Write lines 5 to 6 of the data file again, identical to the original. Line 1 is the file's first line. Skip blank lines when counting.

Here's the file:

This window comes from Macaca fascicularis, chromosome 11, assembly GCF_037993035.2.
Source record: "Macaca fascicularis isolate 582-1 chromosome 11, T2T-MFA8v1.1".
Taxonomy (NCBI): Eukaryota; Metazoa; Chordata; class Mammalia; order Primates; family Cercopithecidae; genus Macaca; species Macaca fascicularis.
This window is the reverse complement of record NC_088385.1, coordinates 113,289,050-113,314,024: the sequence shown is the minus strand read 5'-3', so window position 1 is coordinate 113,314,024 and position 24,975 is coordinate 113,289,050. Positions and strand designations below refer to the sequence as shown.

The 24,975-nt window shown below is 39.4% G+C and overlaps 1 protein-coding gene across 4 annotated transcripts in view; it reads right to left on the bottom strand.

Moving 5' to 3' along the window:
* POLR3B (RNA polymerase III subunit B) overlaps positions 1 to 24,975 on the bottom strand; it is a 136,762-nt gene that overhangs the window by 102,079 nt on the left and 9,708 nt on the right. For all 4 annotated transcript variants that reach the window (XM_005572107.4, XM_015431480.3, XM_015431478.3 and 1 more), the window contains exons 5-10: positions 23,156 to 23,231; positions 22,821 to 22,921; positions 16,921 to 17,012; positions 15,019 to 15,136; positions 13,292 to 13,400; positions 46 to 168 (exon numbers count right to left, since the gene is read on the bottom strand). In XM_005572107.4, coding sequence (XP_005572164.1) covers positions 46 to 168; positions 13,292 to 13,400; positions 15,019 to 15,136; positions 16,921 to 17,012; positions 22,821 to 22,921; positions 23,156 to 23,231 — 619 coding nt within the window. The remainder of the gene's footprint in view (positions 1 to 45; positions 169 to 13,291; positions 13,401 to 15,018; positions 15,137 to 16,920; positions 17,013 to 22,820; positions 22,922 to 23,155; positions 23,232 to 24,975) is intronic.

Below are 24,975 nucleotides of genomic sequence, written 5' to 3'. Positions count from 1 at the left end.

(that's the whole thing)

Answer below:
The 24,975-nt window shown below is 39.4% G+C and overlaps 1 protein-coding gene across 4 annotated transcripts in view; it reads right to left on the bottom strand.

Moving 5' to 3' along the window: